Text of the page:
Meg ... Meg ... Meg ...
Meg Whitman's Gran Problema
On Wednesday, California Republican gubernatorial nominee Meg Whitman's former housekeeper -- Nicky Diaz Santillan -- held a press conference with her lawyer Gloria Allred to announce that Whitman employed her for nine years and knew she was an undocumented immigrant, but turned a blind eye and exploited their relationship. According to Diaz Santillan, Whitman knew for years that she was undocumented, but fired her just a few months before she announced that she was running for governor. "From now on you don't know me and I don't know you," Diaz Santillan claims Whitman told her in the summer of 2009. Santillan also alleges that Whitman "exploited, disrespected, humiliated and emotionally and financially abused" her and that she was not fully compensated for wages and transportation. Whitman has flatly denied knowingly employing an undocumented worker, telling reporters that she terminated Diaz Santillan's employment as soon as she learned of her immigration status. Whitman has also pinned the blame on opponent Jerry Brown (D), describing the allegations as "smear politics" motivated by Brown. Whitman has said she will take a lie detector test when Brown and Diaz Santillan submit to a lie detector. However, Whitman can't deny that she employed an undocumented immigrant for almost a decade, whether she knew it or not. Given Whitman's own politicization of the immigration issue throughout her campaign, she has largely dug this hole for herself. Her campaign has been marked by flip-flops and deception on the immigration issue -- and now possibly hypocrisy.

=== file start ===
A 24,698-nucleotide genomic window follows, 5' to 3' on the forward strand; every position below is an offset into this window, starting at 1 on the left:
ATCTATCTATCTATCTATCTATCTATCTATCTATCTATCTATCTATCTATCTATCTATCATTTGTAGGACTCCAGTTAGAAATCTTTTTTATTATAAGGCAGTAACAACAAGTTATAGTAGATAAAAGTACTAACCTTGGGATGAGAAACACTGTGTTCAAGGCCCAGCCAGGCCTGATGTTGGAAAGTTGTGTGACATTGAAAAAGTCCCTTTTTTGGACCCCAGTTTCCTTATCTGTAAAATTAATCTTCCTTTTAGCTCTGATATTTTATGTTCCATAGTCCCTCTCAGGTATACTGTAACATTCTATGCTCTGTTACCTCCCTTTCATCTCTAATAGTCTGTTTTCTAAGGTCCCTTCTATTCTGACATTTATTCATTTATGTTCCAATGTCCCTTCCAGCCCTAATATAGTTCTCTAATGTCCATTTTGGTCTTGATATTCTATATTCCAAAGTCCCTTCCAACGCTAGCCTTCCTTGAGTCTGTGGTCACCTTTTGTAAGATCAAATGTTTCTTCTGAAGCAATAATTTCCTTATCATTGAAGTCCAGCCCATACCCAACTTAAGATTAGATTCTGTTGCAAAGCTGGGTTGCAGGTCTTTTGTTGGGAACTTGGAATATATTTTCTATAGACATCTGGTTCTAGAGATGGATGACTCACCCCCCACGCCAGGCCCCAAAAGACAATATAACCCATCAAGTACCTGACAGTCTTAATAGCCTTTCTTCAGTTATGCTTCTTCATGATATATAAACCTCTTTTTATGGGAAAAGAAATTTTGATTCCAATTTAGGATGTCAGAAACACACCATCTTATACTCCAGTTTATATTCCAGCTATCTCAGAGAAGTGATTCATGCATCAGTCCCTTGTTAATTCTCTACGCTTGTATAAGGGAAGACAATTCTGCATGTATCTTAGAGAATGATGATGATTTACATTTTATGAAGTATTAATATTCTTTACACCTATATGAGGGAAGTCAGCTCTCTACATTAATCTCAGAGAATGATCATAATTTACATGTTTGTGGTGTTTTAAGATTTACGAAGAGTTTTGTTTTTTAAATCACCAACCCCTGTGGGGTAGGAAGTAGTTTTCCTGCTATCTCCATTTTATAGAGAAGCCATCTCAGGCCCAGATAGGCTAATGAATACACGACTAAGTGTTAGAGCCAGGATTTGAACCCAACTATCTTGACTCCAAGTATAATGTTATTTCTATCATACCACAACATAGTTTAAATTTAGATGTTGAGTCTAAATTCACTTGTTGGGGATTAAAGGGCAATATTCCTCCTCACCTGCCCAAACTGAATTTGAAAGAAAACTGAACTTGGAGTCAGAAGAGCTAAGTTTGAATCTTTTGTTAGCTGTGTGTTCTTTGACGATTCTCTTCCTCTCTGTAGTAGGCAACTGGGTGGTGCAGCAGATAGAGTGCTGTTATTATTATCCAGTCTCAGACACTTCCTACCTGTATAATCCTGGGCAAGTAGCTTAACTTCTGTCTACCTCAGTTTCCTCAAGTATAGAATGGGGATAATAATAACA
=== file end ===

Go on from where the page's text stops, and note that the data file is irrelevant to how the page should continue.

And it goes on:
PRIMARY WEDGE POLITICS: Whitman once said that she favored a "program in which people would go to the end of the line, pay a fine, and do things that would allow for a path to legalization." Then, her primary race against immigration hardliner Steve Poizner tightened. When Poizner began portraying Whitman as soft on immigration, she went out of her way to clarify that what she really "meant" was that she supports reform that "secures the border first and includes a temporary guest worker program" and declared herself "100 percent against amnesty, no exceptions." She also proposed "holding employers accountable for hiring undocumented workers," and advocated for "a more efficient system" to verify the immigration status of workers seeking employment. Whitman and Poizner agreed that they would cut or end Assembly Bill 540, a state bill enacted into law in 2002 that allows undocumented immigrants who meet certain requirements to pay resident fees at colleges and universities. Whitman then proceeded to release an ad featuring her campaign chairman and former Gov. Pete Wilson (R-CA) who affirmed that Whitman will be "as tough as nails" on immigration. As the governor who backed Proposition 187 -- an Arizona-type law that was ultimately deemed unconstitutional -- Wilson's endorsement was meant to give Whitman credibility amongst the Republican right-wing base. In June, Whitman defeated Poizner "in the most expensive campaign in California history."